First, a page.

The Broken State of SaaS Sales Rep Comp

Back in the day, premium comp for some software sales execs made simple and easy sense.  Traditional software had 90% gross margins, and the classic enterprise sales reps, the best ones, could close a million or more dollars a year.  Paying them 20% all-in on what they closed was easy, a 5:1 ratio.  Close a million, make $200k.  Close two million, make $400k.  More or less.

But the math got tougher as we moved to $400k-$600k quotas, and it got tougher again as OTE expectations went up.  When reps want a $160k+ OTE for hitting say, a $400k attainment, really, that’s only possible when fueled with a lot of venture capital.  It doesn’t make economic sense on its own.  And it gets even harder when you throw a big SDR team and a rev ops team into the mix.

So things got a bit broken with SaaS sales exec comp in the run-up to 2020 … and then it got really broken in the crazy times of late 2020 and 2021.  When VC rounds exploded in size, and multiple unicorns were born a day.

Everything just diverged from economics that really made sense:

  • Fintech companies and pseudo-SaaS companies with low gross margins still had to pay the same or similar commissions as high-margin SaaS companies to stay competitive.  This wrecks the unit economics.  SaaS companies and fintechs and pseudo-SaaS companies could end up paying out more than the entire year’s margin in the commission check.
  • General competition for AEs drove OTEs up about 20%.  Not a bad thing per se, but it also put a lot of pressure on business models.  But where does that 20% magically come from?  Either higher quotas, lower attainment, or for a while, even more venture capital.
  • Folks that increased quotas to compensate for sales comp inflation and lower margins ended up, in many cases, with low attainment.  Then ultimately, no one is happy.  Many SaaS companies just agreed to higher OTEs, but packaged them with higher quotas as well.  Net comp didn’t go up all that much, but more AEs missed quota, were stressed, and a spiral ensued.
  • Sales reps in low NRR and high churn environments got paid almost the same as enterprise reps.  This makes no sense.  If you sell to SMBs and have 70% revenue retention over the year, you just can’t pay the same as enterprise reps that close 140% NRR deals.  But during the go-go times, CEOs often felt pressure to pay up here.
  • Startups that just accepted compressed ROI on sales commissions ended up pretty stressed in 2022.  If sales reps ended up costing 35%-40% of what they closed, all-in, instead of 20%, that might have been OK after a big unicorn round.  For a little while.  But eventually, the math has to pencil out.  A sales comp plan where 35%+ of the deal goes to sales can drive your burn rate up dramatically.  Truly dramatically.

Ultimately, so much AE and SDR comp math from the 2019-2021 era just doesn’t end up making sense once there’s a bit less venture capital in the system.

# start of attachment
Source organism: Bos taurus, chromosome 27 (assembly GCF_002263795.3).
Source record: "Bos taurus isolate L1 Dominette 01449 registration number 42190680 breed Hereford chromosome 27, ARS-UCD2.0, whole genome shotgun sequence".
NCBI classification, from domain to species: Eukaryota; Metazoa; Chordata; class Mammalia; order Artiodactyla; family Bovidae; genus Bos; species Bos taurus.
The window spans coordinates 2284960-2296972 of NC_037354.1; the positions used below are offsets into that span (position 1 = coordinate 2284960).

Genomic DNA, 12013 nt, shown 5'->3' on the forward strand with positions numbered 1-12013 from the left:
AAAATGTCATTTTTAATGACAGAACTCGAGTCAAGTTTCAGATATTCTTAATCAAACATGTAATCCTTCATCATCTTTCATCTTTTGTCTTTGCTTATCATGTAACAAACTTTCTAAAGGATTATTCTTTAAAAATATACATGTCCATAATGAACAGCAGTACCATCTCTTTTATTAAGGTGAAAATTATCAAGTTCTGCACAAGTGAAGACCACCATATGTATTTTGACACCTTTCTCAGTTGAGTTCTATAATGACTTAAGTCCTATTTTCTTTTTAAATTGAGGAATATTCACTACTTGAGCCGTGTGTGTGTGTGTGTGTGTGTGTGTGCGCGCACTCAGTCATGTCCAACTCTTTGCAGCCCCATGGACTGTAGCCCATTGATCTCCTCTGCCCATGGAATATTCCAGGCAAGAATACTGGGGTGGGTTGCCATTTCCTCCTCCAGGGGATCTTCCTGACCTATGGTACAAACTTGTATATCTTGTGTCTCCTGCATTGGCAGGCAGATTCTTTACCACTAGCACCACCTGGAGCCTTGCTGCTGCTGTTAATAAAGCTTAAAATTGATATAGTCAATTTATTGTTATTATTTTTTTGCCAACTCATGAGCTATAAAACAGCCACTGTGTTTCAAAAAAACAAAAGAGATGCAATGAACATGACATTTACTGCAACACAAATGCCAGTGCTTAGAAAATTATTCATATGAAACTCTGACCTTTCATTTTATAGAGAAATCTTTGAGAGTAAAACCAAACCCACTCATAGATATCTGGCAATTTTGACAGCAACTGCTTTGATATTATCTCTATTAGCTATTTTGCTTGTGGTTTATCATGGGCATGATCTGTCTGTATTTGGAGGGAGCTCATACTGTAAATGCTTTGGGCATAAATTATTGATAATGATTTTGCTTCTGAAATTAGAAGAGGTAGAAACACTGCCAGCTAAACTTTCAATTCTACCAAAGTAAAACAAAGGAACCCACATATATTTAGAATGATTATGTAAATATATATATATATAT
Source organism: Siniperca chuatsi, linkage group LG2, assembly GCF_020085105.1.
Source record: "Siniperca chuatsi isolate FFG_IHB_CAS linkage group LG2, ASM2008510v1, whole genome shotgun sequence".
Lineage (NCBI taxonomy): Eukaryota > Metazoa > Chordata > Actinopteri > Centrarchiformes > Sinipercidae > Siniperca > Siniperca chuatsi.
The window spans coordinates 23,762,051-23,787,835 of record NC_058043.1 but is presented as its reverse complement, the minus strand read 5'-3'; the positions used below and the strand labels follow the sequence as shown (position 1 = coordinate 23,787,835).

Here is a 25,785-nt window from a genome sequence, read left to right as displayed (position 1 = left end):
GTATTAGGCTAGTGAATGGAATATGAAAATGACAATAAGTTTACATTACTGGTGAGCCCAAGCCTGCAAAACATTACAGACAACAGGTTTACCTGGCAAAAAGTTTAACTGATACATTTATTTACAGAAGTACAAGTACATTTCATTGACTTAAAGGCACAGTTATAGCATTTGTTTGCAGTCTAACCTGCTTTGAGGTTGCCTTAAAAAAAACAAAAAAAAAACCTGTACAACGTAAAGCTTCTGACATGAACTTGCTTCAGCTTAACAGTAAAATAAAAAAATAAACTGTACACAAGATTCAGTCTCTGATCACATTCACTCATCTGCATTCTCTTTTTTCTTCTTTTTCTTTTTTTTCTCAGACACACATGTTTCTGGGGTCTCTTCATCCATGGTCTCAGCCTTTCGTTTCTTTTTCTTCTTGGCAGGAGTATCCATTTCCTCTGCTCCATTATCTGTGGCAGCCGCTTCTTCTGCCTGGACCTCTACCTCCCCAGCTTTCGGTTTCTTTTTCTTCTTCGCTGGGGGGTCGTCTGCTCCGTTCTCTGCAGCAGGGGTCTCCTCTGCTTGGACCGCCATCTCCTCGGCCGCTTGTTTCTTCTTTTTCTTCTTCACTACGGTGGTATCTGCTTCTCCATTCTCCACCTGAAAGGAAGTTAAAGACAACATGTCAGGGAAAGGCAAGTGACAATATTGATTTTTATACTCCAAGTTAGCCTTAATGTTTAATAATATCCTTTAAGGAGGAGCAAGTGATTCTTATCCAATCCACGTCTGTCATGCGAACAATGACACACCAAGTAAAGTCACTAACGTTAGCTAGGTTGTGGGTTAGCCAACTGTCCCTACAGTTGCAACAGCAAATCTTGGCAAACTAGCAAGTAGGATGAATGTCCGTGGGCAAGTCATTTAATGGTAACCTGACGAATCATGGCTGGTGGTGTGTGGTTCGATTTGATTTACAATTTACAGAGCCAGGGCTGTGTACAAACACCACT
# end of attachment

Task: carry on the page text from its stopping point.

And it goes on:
• In the end, lower gross margin startups can’t pay as much per deal as higher-margin ones.  They can pretend they can if they have a ton of VC capital, but if 50% or more of the deal is eaten up in costs, you can’t really pay the reps all of the margin.
  • And in the end, at least at scale, sales reps really can’t take home much more than 25% of the ACVs they close.  For a little while, it’s OK.  But it all breaks at scale much higher than that.
  • Sales reps can jump from gig to gig if they want, but they will succeed the most where they understand the profitability of their sales comp plans.  At least, try to understand the mechanics here, and how the company makes margin and money.
  • Sales reps should be wary of comp plans that look too good to be true.  Do your diligence, and find a place you can hit 100%+ of quota, feel good, and close at least 3x-4x of what you take home.

It’s a slow reckoning in some cases.  Growth-at-all-costs combined with a lot of venture capital can create some crazy sales comp plans and incentives — for a while.

Now, don’t get me wrong.  If you are growing at an insane rate and have super high NRR/NDR (125%+)  and have high gross margins and have access to lots of VC capital, “overpaying” reps (as a % of what they close) can and often does still make sense.  It can still be a great investment, to pay out a huge amount of the total ACV — if it fuels epic growth paired with epic NRR.  If you can fuel it with VC capital — for a while.

But the reckoning sort of has to come for everyone.  You’re seeing plenty of it in industries under some pressure.

And to sales reps reading this, that are shopping around for the highest OTE and the best deal — I’m not saying don’t do that.  I’m all about empowerment.  I am saying you should understand the math that comes with that highest OTE.  First, find out how many AEs really hit that OTE.  Second, make sure that quota is attainable.  And third (and so few reps do this), understand the math.  If the company is just paying out way too much in comp to the sales team per deal (including SDRs, rev ops, etc.). Well, then understand it probably won’t last.  It may not even last until the next sales comp plan comes out.

Sales reps that want to make more, ultimately have to close more.  At least, unless there is a ton of venture capital funding the gap. And even there, it doesn’t last. Everyone, eventually, has to get to better margins and then cash flow positive.

Published on September 9, 2022

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